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The Battalion

The Student News Site of Texas A&M University - College Station

The Battalion

The Student News Site of Texas A&M University - College Station

The Battalion

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The Battalion May 4, 2024

‘Softly call the Muster’

 
 

“Let comrade answer ‘here.'”
April 21 – friends and family “live over again their college days, the victories and defeats won and lost upon the drill field and in the classroom.”
Current and former Texas A&M students will gather Sunday in Reed Arena to honor the Aggies, who though they are not present in body, “will forever remain with us in Aggie Spirit.”
“If I could sum it up in one word what Aggie Muster means to me, it’s family,” said Student Body President-elect Reid Jospeh, who has served on the Aggie Muster committee for two years. He said the importance of Muster really hit home his freshman year, when his family honored Reid’s grandfather, Tom Joseph, Class of 1947. It brought closure to his life, Reid said.
“I realized not only was I surrounded by my family of Aggies … I was surrounded by the entire Aggie family,” he said. “That was so incredibly powerful – just knowing that is very comforting.”
During the Roll Call for the Absent, comrades will answer “here” to represent each of the 120 Aggies who have died since the last Muster roll call in 2012.
Bryce Buchmann, senior political science major whose father was Class of 1984, said some of his first words were attempts at “gig ’em.” But, despite the traditions his father spoon-fed him at an early age, Buchmann said he latched onto the tradition of saying “here” at Muster last year.
“Last year was my first year to go to Muster, but I’m not going to miss it ever again,” Buchmann said.
Muster is called world wide, with the largest Muster ceremony held on the Texas A&M University campus.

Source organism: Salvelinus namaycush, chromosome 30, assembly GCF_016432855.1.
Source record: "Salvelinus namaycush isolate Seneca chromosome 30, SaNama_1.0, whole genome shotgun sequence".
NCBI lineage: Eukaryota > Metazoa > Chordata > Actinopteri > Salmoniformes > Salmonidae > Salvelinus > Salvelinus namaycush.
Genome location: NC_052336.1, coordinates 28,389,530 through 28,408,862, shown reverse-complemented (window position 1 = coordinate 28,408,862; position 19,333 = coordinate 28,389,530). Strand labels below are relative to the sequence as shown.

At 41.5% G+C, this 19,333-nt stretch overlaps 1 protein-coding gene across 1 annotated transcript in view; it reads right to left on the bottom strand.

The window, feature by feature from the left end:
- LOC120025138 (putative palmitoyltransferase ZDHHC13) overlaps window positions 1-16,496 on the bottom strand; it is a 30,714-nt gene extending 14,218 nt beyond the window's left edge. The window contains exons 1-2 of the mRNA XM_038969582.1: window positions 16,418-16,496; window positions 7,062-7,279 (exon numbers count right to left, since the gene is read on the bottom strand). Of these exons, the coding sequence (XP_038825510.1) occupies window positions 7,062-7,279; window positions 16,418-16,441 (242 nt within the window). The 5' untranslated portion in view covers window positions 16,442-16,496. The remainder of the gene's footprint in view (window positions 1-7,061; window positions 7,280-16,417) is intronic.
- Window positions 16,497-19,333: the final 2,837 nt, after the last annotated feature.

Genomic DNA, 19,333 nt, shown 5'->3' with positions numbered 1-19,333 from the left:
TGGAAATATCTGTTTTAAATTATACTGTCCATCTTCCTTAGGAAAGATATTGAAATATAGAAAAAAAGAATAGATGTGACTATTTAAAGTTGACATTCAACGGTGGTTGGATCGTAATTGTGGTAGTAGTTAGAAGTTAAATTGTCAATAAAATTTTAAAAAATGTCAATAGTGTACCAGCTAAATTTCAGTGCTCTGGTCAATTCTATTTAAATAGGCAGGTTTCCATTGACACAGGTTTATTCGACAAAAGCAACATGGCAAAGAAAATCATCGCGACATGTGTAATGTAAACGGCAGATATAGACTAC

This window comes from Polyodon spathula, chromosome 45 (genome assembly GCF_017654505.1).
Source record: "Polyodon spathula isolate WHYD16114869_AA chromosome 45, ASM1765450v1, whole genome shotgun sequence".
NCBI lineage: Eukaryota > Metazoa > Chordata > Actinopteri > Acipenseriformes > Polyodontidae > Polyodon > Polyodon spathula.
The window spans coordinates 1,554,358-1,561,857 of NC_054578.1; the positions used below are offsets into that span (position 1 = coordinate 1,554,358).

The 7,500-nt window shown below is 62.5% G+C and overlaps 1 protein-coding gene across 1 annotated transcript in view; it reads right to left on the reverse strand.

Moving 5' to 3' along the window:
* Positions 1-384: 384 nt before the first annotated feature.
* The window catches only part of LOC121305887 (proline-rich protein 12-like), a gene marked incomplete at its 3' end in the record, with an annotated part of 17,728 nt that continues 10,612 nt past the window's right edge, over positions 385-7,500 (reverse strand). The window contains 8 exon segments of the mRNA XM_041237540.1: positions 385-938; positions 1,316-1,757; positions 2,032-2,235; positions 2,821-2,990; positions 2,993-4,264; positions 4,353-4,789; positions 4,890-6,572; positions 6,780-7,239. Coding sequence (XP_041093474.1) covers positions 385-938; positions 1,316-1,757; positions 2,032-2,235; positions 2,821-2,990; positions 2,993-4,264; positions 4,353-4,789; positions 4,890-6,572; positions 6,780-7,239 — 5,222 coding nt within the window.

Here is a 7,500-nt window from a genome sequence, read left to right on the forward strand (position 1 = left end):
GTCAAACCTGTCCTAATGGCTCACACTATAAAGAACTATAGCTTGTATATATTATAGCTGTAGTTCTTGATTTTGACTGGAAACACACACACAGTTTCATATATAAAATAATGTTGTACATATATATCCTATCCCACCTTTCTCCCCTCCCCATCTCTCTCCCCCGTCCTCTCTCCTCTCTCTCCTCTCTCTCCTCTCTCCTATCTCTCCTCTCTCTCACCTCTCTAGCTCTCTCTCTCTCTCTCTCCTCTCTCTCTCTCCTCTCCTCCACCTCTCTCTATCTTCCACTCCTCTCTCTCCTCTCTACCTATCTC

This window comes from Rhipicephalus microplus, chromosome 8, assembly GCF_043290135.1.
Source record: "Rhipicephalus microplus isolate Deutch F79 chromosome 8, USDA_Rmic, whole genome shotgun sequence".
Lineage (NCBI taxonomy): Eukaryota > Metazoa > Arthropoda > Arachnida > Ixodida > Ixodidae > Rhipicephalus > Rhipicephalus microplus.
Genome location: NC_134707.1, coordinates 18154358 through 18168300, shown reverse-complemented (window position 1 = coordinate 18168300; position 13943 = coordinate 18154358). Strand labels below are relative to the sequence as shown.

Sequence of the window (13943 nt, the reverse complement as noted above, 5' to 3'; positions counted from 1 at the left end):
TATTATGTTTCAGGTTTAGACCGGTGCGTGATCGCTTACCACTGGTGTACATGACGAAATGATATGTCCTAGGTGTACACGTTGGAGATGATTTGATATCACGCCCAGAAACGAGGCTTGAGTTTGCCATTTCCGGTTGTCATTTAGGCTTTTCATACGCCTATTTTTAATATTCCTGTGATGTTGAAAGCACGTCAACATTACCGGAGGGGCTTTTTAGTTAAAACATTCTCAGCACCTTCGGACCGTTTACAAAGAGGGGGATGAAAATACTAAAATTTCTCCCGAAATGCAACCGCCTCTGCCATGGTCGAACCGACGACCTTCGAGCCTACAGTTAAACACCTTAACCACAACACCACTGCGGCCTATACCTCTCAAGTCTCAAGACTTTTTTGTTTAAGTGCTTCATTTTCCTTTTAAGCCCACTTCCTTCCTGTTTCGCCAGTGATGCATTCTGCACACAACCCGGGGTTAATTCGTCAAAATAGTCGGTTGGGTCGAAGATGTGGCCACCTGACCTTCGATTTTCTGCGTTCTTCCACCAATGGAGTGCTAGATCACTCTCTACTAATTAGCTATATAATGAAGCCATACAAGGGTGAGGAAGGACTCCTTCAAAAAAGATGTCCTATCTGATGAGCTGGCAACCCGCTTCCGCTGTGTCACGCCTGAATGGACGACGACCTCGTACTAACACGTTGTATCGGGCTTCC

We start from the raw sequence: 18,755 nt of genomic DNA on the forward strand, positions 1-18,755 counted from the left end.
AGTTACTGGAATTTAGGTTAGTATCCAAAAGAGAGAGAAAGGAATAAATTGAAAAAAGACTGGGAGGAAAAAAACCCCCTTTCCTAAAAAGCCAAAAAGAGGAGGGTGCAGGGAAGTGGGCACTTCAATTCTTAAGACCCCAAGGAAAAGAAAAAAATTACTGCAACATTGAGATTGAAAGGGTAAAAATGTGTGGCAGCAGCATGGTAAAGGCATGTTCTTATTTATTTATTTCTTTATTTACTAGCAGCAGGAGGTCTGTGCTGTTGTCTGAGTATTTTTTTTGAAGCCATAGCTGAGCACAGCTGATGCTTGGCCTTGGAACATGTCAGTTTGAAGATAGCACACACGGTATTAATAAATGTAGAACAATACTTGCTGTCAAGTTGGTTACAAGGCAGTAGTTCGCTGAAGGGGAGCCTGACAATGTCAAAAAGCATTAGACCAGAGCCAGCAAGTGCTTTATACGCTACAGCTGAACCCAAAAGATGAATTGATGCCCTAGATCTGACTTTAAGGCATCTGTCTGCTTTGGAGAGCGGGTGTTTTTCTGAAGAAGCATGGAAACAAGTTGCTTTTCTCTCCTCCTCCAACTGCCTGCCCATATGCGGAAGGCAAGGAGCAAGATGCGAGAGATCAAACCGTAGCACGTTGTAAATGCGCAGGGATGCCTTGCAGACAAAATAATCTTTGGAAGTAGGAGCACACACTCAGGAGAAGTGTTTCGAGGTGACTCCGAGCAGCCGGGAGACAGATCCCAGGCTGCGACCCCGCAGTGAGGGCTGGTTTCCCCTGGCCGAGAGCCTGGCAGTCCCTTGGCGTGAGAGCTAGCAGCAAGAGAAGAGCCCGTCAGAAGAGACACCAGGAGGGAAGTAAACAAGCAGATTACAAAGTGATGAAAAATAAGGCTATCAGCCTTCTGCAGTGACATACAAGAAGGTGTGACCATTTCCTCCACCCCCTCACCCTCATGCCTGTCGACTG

Tradition says, “If there is an A&M man in one-hundred miles of you, you are expected to get together, eat a little, and live over the days you spent at the A&M College of Texas.”
Muster will be held at more than 325 locations this year, including at least 40 abroad.
“[Muster] takes place in tents and foxholes, on cruise ships, at brew pubs and everywhere in between,” said coordinator of A&M Club Programs Scott Jarvis. “It’s the one time a year when Aggies take pause no matter where they are to reflect on what it means to be a part of the Aggie Family, swap Aggie stories with maybe a close friend, maybe someone they’ve never met before and honor those who have passed on.”
Mark Heath, Class of 1989, said he started going to Muster when he was a student and has kept the tradition after graduation. He said the most memorable muster he participated in took place in a military dining facility when he was working for an engineering company in Afghanistan.
Heath said each time he has attended a muster, different people and activities surrounded the roll call, such as a Texas A&M flag signing.
“It was great getting together with Ags,” Heath said. “It was great to meet new people and find out what they did. Most were in the military service, although some were civilians like me. We shared some stories and we had muster.”
Frank Pye, former Ross Volunteer and Class of 1984, said he will never forget the first time he called out “here” for a fellow Aggie. He said Muster has been a part of his life since he was a student and has carried with him through his time in service at Fort Sill, Okla., and hopes to pass down to his son, Adam, who will attend A&M beginning fall 2013.
“It was always a moving experience, especially the roll call of the absent Aggies,” Pye said. “This year, we are attending Muster with the Fort Bend Aggie Club. It will be Adam’s first experience so I am looking forward to it.”

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